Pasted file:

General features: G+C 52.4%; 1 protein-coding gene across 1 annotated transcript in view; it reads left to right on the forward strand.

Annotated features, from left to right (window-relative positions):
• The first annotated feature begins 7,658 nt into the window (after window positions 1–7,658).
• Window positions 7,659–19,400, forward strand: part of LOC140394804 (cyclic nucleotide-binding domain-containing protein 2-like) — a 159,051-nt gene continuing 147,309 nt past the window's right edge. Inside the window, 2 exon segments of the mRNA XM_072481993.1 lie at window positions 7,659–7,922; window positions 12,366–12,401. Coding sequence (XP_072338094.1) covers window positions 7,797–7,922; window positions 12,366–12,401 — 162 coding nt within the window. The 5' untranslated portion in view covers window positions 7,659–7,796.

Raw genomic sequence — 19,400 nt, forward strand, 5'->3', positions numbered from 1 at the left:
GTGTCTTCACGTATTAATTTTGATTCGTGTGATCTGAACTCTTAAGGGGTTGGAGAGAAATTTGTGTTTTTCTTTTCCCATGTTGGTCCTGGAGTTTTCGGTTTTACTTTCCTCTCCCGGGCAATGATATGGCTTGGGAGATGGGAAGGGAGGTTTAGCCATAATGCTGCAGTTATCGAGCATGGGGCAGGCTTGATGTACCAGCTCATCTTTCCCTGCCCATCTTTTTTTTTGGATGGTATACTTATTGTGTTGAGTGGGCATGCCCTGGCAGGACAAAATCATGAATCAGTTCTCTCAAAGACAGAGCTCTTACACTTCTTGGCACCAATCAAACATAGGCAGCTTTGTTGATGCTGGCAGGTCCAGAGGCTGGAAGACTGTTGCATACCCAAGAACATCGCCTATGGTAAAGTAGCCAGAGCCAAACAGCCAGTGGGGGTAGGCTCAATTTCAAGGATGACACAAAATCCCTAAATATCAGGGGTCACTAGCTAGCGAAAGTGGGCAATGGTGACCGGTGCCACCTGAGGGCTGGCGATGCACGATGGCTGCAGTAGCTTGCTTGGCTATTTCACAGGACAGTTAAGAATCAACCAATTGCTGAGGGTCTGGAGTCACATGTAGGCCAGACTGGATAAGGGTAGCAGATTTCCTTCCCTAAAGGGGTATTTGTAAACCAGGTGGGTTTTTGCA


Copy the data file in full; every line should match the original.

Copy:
General features: G+C 52.4%; 1 protein-coding gene across 1 annotated transcript in view; it reads left to right on the forward strand.

Annotated features, from left to right (window-relative positions):
• The first annotated feature begins 7,658 nt into the window (after window positions 1–7,658).
• Window positions 7,659–19,400, forward strand: part of LOC140394804 (cyclic nucleotide-binding domain-containing protein 2-like) — a 159,051-nt gene continuing 147,309 nt past the window's right edge. Inside the window, 2 exon segments of the mRNA XM_072481993.1 lie at window positions 7,659–7,922; window positions 12,366–12,401. Coding sequence (XP_072338094.1) covers window positions 7,797–7,922; window positions 12,366–12,401 — 162 coding nt within the window. The 5' untranslated portion in view covers window positions 7,659–7,796.

Raw genomic sequence — 19,400 nt, forward strand, 5'->3', positions numbered from 1 at the left:
GTGTCTTCACGTATTAATTTTGATTCGTGTGATCTGAACTCTTAAGGGGTTGGAGAGAAATTTGTGTTTTTCTTTTCCCATGTTGGTCCTGGAGTTTTCGGTTTTACTTTCCTCTCCCGGGCAATGATATGGCTTGGGAGATGGGAAGGGAGGTTTAGCCATAATGCTGCAGTTATCGAGCATGGGGCAGGCTTGATGTACCAGCTCATCTTTCCCTGCCCATCTTTTTTTTTGGATGGTATACTTATTGTGTTGAGTGGGCATGCCCTGGCAGGACAAAATCATGAATCAGTTCTCTCAAAGACAGAGCTCTTACACTTCTTGGCACCAATCAAACATAGGCAGCTTTGTTGATGCTGGCAGGTCCAGAGGCTGGAAGACTGTTGCATACCCAAGAACATCGCCTATGGTAAAGTAGCCAGAGCCAAACAGCCAGTGGGGGTAGGCTCAATTTCAAGGATGACACAAAATCCCTAAATATCAGGGGTCACTAGCTAGCGAAAGTGGGCAATGGTGACCGGTGCCACCTGAGGGCTGGCGATGCACGATGGCTGCAGTAGCTTGCTTGGCTATTTCACAGGACAGTTAAGAATCAACCAATTGCTGAGGGTCTGGAGTCACATGTAGGCCAGACTGGATAAGGGTAGCAGATTTCCTTCCCTAAAGGGGTATTTGTAAACCAGGTGGGTTTTTGCA